Tuesday, May 3, 2011
A chance encounter saved him from being killed on his first day in the Treblinka extermination camp
By Bethany Bell, BBC News, Tel Aviv:
Israel is marking Holocaust Remembrance Day, commemorating the murder of six million Jews by the Nazis during World War II.
Samuel Willenberg, who is now 87 years old, is one of the last two known survivors of the Treblinka extermination camp.
Treblinka was one of the most notorious Nazi death camps.
Part of the Nazis' "final solution", the camp in occupied Poland was dedicated to extermination, designed for efficient mass murder.
Between 1942 and 1943 around 870,000 Jews were killed there, according to Israel's Holocaust Memorial, Yad Vashem.
Not many of those who were sent to Treblinka lived to tell the tale.
Yad Vashem estimates that a few hundred people escaped from the camp, but only a few dozen of those survived the war.
Samuel Willenberg was one of the survivors. His two sisters were killed there.
Sitting in his flat in Tel Aviv, Mr Willenberg, who has written a book about his experiences, said he wanted to give testimony about "the tragedy that was Treblinka".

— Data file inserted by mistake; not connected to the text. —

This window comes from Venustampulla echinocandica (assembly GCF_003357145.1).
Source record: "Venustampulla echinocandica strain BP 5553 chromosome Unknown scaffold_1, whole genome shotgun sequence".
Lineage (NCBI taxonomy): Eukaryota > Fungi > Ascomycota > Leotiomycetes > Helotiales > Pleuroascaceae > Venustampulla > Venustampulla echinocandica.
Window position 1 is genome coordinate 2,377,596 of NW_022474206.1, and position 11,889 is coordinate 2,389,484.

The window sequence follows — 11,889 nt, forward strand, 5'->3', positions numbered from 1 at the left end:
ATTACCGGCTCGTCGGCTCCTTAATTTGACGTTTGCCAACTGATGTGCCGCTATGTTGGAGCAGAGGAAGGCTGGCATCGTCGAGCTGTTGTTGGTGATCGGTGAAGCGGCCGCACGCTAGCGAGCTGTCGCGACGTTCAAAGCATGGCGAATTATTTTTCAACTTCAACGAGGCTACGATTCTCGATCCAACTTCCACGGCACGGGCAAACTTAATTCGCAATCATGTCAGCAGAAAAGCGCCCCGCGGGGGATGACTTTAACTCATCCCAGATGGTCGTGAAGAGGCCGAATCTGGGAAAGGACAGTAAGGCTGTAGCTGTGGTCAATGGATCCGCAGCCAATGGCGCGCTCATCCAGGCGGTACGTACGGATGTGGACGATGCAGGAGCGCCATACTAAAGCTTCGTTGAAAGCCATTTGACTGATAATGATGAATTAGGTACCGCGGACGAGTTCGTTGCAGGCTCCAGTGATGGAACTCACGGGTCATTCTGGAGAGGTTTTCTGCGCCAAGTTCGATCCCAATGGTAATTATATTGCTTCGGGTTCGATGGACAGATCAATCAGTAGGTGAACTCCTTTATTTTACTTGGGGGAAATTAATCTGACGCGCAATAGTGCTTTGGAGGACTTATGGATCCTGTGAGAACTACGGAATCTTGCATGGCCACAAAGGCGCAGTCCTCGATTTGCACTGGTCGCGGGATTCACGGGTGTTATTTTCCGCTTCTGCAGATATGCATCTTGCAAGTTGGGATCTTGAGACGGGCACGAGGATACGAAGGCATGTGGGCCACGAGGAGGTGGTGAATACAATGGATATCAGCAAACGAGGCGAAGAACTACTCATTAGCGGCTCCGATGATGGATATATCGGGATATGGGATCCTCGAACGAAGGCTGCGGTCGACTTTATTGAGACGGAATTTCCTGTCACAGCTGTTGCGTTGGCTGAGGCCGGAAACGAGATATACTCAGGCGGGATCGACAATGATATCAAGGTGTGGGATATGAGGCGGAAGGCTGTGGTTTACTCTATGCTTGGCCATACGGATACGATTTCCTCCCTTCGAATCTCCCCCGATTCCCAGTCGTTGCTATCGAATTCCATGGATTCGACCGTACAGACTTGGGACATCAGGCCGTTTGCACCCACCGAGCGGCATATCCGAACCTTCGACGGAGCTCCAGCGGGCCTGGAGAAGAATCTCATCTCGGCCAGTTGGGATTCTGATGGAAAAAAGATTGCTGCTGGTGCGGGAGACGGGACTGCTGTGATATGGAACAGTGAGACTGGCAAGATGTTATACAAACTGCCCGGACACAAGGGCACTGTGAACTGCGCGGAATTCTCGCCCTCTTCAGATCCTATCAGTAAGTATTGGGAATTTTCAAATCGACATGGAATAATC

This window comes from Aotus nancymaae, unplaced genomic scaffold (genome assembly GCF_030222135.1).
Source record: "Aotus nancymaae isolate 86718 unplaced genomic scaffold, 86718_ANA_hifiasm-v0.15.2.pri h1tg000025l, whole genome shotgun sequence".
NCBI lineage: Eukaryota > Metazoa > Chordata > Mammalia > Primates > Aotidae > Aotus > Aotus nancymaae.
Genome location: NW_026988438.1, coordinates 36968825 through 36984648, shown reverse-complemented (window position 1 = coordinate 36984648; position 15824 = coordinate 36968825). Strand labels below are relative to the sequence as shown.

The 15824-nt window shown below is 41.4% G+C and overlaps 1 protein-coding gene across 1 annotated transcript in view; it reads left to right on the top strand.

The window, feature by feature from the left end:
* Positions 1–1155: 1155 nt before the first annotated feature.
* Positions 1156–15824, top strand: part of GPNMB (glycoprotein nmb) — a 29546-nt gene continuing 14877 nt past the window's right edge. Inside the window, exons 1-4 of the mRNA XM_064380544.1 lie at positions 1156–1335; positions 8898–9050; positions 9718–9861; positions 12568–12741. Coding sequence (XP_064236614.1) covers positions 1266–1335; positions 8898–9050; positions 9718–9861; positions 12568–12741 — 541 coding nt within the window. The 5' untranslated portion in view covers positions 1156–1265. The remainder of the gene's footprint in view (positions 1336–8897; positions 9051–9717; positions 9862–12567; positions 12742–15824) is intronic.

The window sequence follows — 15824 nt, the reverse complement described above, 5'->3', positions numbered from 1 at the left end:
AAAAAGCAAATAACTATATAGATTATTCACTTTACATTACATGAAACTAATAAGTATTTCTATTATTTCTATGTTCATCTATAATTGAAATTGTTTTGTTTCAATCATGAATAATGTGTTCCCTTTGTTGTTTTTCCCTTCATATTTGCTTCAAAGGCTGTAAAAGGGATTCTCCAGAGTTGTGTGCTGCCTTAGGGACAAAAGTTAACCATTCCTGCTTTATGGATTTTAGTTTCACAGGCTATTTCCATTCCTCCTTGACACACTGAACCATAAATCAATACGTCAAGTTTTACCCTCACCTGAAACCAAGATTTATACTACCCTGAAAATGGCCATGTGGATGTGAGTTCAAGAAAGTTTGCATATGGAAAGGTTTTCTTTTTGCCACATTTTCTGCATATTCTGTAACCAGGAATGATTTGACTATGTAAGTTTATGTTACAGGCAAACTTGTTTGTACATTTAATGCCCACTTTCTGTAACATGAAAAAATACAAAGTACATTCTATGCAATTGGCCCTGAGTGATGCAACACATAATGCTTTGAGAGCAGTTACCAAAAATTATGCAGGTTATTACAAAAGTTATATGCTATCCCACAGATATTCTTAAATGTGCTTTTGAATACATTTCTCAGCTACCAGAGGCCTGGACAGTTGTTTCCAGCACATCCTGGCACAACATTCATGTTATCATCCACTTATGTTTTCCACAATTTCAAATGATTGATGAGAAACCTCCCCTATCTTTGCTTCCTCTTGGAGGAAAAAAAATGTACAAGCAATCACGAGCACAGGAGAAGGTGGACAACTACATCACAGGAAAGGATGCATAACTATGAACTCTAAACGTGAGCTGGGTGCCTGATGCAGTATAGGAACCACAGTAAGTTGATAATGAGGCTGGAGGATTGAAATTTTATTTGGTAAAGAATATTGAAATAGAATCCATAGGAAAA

Most people were sent straight to the gas chambers, he said.
There was "no selection, no procedure, no special striped clothes like in Auschwitz".
"Here we wore the clothes that we found after people were sent to the gas chambers and that's all. It was death."
But a chance encounter saved him from being killed on his first day in the camp.
He recognised one of the Jewish prisoners forced to work in the camp and asked him what he should do. "Say you are a builder, say you are a builder," the man told him.
As a result, Mr Willenberg said, he was "the only one that remained alive" from his transport.
Samuel Willenberg says he was the only person who survived from his transport to Treblinka "I was in shock. I couldn't believe what was happening before my eyes. It is difficult to grasp that suddenly people arrived and other people came and killed them by gas."
In the basement of his apartment building is a collection of bronze sculptures, created by Mr Willenberg to reflect his experiences in Treblinka and to preserve the memory of those who died.
One is of a girl with her head half-shaved. Another shows a father helping his son take off his shoes before being sent to the gas chamber.